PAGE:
The Collaborative International Dictionary
Salm \Salm\, n.
n. (obsolete form of psalm English)
The Salm is a river in eastern Belgium (provinces of Liège and Luxembourg), left tributary to the river Amblève. Its source is in the Ardennes, close to the border with Luxembourg near Bovigny. The Salm flows through the municipalities Gouvy, Vielsalm and Trois-Ponts, where it joins the river Amblève. It was also fought over in World War II. The 106th Golden Lions Division of the United States Army held the river until overrun by the Germans. Some of the men ran into the river to get away from the Germans and made it across successfully.
2Salm Category:Rivers of the Ardennes (Belgium) Category:Rivers of Belgium Category:Rivers of Wallonia Category:Rivers of Liège (province) Category:Rivers of Luxembourg (Belgium) Category:Trois-Ponts Category:Vielsalm
The Salm is a 63 km-long river in western Germany ( Rhineland-Palatinate), a left-bank tributary to the river Moselle. It rises in the Eifel, near the village of Salm, south of Gerolstein. The Salm flows generally south, through Großlittgen, Dreis, and Salmtal. It passes west of Wittlich. It empties into the Moselle in Klüsserath.
Category:Rivers of Rhineland-Palatinate 1Salm Category:Rivers of the Eifel
Salm is a character in the Persian epic Shahnameh. He is the oldest son of legendary hero and king Fereydun. It is believed that his name was given to him by his father, after Salm chooses to seek safety and run instead of fighting the dragon that had attacked him and his brothers (the dragon was Fereydun himself who had disguised himself to test his sons).
When Fereydun decides to divide his kingdom among his sons, he gives Salm Anatolia and West. Salm and his brother Tur become jealous of their younger brother Iraj. They combine their forces against him and eventually murder the young prince. Years later Iraj’s grandson Manuchehr avenges his grandfather’s death by killing both Salm and Tur.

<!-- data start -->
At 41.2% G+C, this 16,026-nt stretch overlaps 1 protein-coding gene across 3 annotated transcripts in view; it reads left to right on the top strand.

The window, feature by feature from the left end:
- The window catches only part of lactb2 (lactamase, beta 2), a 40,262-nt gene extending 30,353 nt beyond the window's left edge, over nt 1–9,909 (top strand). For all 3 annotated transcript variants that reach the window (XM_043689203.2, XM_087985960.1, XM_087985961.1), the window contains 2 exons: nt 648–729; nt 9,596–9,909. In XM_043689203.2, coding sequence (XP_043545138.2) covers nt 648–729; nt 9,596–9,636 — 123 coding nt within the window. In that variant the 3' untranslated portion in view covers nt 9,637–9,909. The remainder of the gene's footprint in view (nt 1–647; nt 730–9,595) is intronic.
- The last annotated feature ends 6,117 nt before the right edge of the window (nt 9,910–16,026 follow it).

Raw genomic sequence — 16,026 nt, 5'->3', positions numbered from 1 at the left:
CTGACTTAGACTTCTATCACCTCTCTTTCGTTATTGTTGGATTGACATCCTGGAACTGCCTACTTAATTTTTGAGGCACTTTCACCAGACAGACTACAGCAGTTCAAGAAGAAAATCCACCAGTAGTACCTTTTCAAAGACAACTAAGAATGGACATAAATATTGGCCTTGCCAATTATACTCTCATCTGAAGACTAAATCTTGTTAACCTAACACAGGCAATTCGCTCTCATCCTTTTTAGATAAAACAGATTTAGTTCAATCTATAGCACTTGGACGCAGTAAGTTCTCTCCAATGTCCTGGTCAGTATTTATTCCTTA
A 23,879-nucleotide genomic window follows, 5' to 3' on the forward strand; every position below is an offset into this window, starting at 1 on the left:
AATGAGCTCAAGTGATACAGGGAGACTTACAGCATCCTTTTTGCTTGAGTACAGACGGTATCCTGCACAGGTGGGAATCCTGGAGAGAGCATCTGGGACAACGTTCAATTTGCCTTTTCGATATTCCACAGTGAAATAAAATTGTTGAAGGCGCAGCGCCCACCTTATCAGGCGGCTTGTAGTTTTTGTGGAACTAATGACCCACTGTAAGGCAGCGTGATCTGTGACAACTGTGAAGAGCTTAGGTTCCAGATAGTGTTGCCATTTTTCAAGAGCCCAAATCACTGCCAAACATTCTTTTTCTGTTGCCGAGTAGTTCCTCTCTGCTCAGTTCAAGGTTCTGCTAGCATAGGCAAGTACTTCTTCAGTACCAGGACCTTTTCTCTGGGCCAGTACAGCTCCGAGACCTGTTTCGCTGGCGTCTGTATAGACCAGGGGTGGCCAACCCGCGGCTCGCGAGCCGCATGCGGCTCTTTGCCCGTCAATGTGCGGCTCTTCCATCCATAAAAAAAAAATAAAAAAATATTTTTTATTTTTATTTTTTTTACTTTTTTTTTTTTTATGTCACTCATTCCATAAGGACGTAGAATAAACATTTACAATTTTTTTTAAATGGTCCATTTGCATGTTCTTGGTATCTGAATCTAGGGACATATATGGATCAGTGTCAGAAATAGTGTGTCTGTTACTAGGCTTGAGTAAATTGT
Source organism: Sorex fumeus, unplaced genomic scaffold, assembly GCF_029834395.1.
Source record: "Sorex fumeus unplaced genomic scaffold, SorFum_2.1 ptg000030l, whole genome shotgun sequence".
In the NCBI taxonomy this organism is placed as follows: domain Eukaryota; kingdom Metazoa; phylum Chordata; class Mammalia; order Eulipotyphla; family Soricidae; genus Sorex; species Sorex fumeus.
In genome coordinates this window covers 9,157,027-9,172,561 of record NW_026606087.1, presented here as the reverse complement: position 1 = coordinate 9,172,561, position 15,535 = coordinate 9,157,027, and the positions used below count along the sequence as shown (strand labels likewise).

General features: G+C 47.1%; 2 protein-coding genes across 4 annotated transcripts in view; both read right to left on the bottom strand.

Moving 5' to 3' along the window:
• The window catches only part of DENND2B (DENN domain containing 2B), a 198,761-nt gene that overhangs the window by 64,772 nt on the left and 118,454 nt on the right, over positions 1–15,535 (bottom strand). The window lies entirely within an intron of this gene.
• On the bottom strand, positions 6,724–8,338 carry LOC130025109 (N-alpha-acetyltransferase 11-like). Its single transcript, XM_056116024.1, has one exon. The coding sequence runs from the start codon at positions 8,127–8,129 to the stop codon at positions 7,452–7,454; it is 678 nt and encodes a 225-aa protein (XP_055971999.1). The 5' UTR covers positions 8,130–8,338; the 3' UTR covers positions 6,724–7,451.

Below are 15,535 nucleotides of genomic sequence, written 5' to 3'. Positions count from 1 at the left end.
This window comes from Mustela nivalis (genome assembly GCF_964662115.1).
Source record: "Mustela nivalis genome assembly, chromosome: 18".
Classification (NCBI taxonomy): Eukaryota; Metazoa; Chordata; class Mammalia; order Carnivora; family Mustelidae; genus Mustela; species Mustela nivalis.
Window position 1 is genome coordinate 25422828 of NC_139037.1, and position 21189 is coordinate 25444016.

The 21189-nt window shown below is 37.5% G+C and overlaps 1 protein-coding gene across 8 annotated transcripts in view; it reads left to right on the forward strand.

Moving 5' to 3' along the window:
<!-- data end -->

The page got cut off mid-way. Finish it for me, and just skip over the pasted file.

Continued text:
Usage examples of "salm".
A month was spent assembling this force, but finally on the twenty-fourth of September, 1529, Count Nicholas von Salm had arrived in Vienna with eight thousand professional fighting men and took command of the defense.
Danube, von Salm would have arrived much too late to be anything more than a harrassing spectator at the siege of Vienna.
And make this look good -- all the landsknecht captains and lieutenants are meeting with von Salm and the city council at the Zimmermann Inn tomorrow morning to ask for more money, so I want you lads to look like indispensable professionals.
The tall, armored figure of von Salm himself was visible, bestowing last-minute afterthoughts on the warriors.
Ignoring an admonitory bark from von Salm, Duffy sat down on the masonry and stared back at the high walls of Vienna.
When the sweating footsoldiers had done as he ordered, and leaned the suit of armor in a standing position against the wall, von Salm had them light the cord that dangled from the empty helmet.
Before Duffy could answer, von Salm had flicked the reins of his horse and the several columns got under way, marching at a slow, easy walk west, toward the high city walls.
Then there was the drumming of hoof-beats from the east, and von Salm raised his hand to check the instinctive increase in speed.
They could hear the Carinthian gate being opened as they rounded the southeast corner, and von Salm, swaying in his saddle, did not object when they all quickened their pace.
Count von Salm, ostensibly in charge, paced the street and watched all the activity, content to let experts pursue their crafts.
Turkish lines, ready at the first sign of offensive movement to signal von Salm and the bellringer in the St.
At four the haggard von Salm climbed the stone stairs of the wall at the Schwarzenbergstrasse and walked a hundred yards west along the catwalk to confer with the hunchbacked bombardier.
Their narrow and drafty vantage point was not the highest or most easily accessible, but von Salm and various military advisors had two weeks ago sealed off and taken possession of the platform that commanded the best view.
Agnes du Salm had promised to look after her, but Agnes was flighty and never lacked for escorts while her husband was away.
Agnes du Salm said iweetly, leaning forward so that the hood of her cloak fell lightly back from her face.